A FREE virtual event through the ADRC that we have coming up focused on connecting individuals to exercise opportunities that are going to help prevent falls.
Aspirus, Marshfield Clinic, the ADRC of Portage County and ADRC of Central Wisconsin have partnered to offer: “Let’s Get Physical: Getting and Staying Active to Prevent Falls” on September 7 from 2:00 pm -3:30 pm. Guest experts will help to:
Connect people to local and home-based exercises to improve strength and balance.
See demonstrations of exercises proven to help prevent falls.
Discuss ways to maximize preventive insurance benefits, such as Silver Sneakers or One Pass.
See the attached flyer for more details. Register online at www.adrc-cw.org/falls/ or by calling 888-486-9545. Registration is open through September 6. ** If you know someone who is interested in attending, but does not have access to the internet/computer/tablet etc, please call the ADRC at 888-486-9545, as there may be other options available.
A Los Angeles, Cal. man is accused of swindling multiple Wausau-area victims out of tens of thousands of dollars in an alleged “grandparent scam,” while facing similar charges in two additional Wisconsin counties.
William T. Comfort, 27, is being summoned into Marathon County Circuit Court Aug. 25 to face three counts of theft by false representation between $10,000 and $100,000 as party to a crime, with increased penalties for an elderly victim. Comfort is accused of posing as an attorney and collecting money from three separate elderly people in the metro area who thought they were helping a grandchild in trouble.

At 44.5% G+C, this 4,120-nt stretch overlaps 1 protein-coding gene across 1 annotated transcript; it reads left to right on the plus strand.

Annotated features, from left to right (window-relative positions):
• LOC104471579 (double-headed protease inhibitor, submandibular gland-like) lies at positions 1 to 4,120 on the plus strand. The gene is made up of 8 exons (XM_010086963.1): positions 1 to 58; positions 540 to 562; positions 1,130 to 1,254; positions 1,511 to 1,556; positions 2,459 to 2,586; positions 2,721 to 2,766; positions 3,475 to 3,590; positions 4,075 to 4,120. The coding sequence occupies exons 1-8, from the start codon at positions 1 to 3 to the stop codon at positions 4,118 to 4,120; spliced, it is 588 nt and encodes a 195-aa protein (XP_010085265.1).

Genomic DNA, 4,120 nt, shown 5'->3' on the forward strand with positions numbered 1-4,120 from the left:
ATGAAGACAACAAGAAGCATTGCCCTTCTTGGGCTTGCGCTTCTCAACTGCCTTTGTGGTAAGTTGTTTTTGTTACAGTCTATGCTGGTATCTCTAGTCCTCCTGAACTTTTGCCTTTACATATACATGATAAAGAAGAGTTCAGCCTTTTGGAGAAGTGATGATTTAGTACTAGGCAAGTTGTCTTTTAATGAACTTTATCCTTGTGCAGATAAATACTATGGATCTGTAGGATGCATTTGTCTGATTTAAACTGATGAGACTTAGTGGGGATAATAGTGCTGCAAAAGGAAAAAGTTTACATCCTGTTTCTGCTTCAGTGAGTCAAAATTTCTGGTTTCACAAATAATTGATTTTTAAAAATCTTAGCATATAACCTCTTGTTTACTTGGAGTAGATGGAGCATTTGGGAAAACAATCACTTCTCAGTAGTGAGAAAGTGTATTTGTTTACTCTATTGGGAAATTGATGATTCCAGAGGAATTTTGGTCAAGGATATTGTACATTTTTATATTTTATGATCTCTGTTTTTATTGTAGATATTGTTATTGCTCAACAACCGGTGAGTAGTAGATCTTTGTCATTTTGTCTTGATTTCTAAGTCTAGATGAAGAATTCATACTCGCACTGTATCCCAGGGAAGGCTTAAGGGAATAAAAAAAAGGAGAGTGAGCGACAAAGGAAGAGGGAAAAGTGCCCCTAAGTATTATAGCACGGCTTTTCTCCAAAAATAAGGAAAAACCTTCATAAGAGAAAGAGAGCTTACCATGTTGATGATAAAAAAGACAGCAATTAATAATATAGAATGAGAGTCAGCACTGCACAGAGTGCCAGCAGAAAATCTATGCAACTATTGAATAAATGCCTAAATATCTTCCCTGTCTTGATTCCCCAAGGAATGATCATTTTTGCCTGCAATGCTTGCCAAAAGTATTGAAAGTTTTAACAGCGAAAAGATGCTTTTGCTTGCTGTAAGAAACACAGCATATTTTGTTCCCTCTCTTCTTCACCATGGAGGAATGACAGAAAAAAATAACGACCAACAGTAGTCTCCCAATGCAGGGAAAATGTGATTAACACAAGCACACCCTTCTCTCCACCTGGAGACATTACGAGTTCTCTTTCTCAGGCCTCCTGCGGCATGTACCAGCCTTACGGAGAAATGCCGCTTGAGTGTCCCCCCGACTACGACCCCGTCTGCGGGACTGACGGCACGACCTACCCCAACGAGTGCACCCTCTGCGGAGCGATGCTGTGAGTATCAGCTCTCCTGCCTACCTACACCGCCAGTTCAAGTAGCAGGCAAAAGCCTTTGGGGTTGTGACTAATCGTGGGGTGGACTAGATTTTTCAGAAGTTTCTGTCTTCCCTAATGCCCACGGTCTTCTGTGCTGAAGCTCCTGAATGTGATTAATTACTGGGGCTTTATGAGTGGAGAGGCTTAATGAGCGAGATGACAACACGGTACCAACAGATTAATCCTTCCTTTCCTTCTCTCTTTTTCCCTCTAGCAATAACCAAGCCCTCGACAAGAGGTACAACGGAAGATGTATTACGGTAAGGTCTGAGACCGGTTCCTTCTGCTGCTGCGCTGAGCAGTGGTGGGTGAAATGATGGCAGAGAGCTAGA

The three alleged thefts happened between May 6 and May 11.
Grandparent scams and related cons are common. According to AARP, from 2015 through the first quarter of 2020, the FTC logged more than 91,000 reports of crooks posing as a relative or friend of the victim. Police say such scams can be lucrative: Eight people charged in a July 2021 federal indictment allegedly ran a nationwide scam network that used this ruse to steal some $2 million from more than 70 older Americans over an 11-month period in 2019 and 2020.
Tips and resources from AARP are below.
The person claiming to be your grandchild asks you to send money immediately and provides details on how — for example, via gift-card, prepaid card or wiring money to a particular Western Union office.
The call comes late at night. Scammers figure an older person may get confused more easily if they call then, the National Consumers League warns.
Do set the privacy settings on your social media accounts so that only people you know can access your posts and photos. Scammers search Facebook, Instagram and other social networks for family information they can use to fool you.
Do hang up immediately and call the grandchild or other family member in question, on a known number, to make sure they’re safe. With luck, they’ll answer, and you’ll know the supposed emergency call is a scam.
Do contact other family members or friends if you have any concern that the emergency could be real. Scammers plead with you to keep the situation a secret precisely so you won’t try to confirm it.
If you speak to someone who claims to be a police officer, do call the relevant law enforcement agency to verify the person’s identity and any information they’ve given you.
Do trust your instincts. As the American Bar Association advises, if something doesn’t feel right, it probably isn’t.
Don’t drop your guard because the number on your caller ID looks familiar. Scammers can use technological tricks to make it appear that they’re calling from a trusted number, the Federal Communications Commission warns.